At 42 inches tall, Blake Loudenber stands about as high as the average 5-year-old.

The problem is, he turns 9 this month.

With closing growth plates threatening to keep him 3 1/2-feet tall the rest of his life, Blake is in a race against his own body to find a new kidney.

The second-grader at Beiriger Elementary School in Griffith was born with polycystic kidney disease. He was put on dialysis at 3 weeks old after doctors expected he would not live three days, said his grandmother Cindy Loudenber.

He had a kidney transplant at 2, but his body rejected it, leaving him on a donor list ever since. He was put on growth hormone injections when it became clear he was not growing at the usual rate, but his body had severe reactions.

Blake spends 11 hours a night on peritoneal dialysis, which is done on a machine at home, and takes a host of medications and injections to stay healthy, his grandmother said.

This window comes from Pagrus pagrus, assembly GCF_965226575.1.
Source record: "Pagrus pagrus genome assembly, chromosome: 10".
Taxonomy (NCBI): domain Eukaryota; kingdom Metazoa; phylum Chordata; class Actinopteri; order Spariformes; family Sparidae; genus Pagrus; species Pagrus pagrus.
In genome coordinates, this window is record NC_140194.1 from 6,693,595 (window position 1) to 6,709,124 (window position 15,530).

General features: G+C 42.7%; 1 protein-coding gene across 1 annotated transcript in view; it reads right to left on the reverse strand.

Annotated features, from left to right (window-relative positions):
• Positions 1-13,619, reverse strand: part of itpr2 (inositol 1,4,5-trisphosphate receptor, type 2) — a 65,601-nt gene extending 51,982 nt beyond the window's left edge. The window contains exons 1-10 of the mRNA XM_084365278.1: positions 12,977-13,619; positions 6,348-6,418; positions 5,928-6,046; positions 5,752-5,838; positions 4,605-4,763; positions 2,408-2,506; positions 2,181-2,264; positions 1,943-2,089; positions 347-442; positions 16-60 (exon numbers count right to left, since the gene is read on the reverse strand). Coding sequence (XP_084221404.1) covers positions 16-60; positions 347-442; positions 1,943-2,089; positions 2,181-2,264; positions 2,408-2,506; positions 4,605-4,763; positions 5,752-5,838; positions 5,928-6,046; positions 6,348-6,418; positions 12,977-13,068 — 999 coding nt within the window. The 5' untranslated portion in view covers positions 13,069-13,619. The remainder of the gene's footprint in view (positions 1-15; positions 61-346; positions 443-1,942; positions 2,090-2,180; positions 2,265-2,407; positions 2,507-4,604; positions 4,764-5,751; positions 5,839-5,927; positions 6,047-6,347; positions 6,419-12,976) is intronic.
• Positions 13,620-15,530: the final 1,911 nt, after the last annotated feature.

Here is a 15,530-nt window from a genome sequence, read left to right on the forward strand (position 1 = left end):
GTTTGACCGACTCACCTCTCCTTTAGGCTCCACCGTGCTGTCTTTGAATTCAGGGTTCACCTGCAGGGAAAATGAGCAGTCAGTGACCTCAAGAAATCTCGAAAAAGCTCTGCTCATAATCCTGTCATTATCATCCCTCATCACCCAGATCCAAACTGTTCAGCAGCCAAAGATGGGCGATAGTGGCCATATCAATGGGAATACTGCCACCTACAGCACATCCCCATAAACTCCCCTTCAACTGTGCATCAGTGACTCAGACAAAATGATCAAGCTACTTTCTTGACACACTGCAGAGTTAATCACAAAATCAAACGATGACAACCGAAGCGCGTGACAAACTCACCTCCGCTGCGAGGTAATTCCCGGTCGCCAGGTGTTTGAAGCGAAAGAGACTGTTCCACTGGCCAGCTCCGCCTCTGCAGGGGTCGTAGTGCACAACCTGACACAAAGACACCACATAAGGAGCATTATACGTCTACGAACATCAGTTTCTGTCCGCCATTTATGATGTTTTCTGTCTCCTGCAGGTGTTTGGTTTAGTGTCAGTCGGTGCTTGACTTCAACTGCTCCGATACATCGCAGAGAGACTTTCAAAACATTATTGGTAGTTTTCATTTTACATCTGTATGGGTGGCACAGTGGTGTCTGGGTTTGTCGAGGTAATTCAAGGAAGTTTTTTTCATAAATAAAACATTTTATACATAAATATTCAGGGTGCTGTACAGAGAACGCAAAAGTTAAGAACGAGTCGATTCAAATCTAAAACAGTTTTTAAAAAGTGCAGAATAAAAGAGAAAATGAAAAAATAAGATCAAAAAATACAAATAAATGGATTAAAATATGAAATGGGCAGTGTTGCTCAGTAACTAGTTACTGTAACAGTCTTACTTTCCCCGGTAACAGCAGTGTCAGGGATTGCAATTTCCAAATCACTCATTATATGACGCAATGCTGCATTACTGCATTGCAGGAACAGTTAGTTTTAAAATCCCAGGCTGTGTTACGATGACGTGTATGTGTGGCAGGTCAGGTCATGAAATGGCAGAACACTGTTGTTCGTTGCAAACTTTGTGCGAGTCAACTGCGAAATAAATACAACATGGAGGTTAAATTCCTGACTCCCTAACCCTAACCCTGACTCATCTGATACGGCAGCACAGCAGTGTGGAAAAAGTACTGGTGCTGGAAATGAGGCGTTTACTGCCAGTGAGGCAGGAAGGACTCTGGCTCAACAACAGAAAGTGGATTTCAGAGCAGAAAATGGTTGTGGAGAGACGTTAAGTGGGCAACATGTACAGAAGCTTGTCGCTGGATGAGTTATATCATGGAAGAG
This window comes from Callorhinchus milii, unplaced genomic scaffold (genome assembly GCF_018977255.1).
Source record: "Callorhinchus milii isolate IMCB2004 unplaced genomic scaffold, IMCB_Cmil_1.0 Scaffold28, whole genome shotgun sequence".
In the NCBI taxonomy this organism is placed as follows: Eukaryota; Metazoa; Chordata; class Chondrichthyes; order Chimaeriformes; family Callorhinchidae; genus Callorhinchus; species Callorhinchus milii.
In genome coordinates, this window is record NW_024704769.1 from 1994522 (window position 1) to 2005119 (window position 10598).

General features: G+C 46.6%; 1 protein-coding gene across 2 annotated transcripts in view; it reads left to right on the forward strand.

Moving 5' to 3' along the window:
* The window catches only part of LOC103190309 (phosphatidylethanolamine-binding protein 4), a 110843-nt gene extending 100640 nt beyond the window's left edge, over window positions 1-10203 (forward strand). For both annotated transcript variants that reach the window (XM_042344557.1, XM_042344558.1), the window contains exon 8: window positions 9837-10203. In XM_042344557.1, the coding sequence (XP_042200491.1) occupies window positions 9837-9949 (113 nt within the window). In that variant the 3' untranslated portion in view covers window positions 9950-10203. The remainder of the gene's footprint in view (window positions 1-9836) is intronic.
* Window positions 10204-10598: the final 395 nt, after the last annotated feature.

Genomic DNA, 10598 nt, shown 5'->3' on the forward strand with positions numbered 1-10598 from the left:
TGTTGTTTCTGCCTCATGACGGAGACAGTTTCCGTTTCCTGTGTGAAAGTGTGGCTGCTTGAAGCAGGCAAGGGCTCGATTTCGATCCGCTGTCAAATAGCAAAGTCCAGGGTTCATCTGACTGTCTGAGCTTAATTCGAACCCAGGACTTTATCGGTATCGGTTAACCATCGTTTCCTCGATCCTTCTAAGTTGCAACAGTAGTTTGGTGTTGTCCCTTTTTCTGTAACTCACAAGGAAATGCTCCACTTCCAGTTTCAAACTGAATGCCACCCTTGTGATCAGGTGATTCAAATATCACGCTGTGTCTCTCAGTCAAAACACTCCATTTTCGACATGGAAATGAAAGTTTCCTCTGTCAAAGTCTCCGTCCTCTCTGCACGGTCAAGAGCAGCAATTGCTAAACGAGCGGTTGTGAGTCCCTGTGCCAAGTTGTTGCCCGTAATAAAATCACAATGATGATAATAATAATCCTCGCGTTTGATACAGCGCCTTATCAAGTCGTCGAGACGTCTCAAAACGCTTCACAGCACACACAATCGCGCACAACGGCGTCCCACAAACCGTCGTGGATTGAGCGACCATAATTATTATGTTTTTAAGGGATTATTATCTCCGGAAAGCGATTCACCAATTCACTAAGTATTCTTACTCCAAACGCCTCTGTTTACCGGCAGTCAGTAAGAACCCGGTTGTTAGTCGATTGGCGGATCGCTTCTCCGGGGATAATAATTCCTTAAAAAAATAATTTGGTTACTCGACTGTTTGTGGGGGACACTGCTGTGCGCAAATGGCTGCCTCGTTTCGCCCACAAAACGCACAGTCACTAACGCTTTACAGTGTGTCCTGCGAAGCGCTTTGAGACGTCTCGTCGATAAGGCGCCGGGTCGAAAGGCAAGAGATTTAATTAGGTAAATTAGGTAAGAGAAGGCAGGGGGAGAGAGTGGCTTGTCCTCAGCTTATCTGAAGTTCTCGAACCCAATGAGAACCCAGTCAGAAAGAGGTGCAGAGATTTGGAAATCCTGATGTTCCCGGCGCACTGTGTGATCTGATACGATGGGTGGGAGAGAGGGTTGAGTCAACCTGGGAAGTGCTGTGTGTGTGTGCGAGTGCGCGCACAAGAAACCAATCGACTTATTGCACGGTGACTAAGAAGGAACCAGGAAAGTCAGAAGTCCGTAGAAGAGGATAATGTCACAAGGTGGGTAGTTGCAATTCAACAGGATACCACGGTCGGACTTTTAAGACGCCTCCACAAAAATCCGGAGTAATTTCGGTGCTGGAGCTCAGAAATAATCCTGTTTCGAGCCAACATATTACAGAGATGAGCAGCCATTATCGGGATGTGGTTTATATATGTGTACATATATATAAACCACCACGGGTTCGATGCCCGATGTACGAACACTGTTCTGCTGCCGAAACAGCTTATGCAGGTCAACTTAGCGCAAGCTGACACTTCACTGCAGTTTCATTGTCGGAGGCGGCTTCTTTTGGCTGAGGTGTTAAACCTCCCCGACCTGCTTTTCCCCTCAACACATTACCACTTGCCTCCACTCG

Still, he has never swam in a pool or even splashed around in a bath tub because he can't submerge his stomach catheter.

Doctors at the University of Chicago called in Blake on March 10, thinking they had a kidney for him. Instead of leaving with a new organ, he left disappointed because they determined it would not be a good fit.

His grandmother said he was embarrassed. He missed a classmate's birthday party for the supposed surgery, and he was anxious at the thought of explaining that the surgery fell through.

Blake gets emotional about his illness.

"He doesn't want the attention," his grandmother said.

From the looks of it, he is an average boy who likes baseball and gym class. He groans when it's time to do homework, preferring to bounce a ball and play in the yard.

Blake's mom, Candy Loudenber, said her son is a jokester.

"He always makes everyone smile," she said.

Blake has web pages in his name on Facebook, CaringBridge and YouTube. There's even an ad on Craigslist, titled "Kidney for 8-year-old boy."

Anyone who wants to be tested as a donor can contact the kidney transplant program at University of Chicago at (773) 702-1000.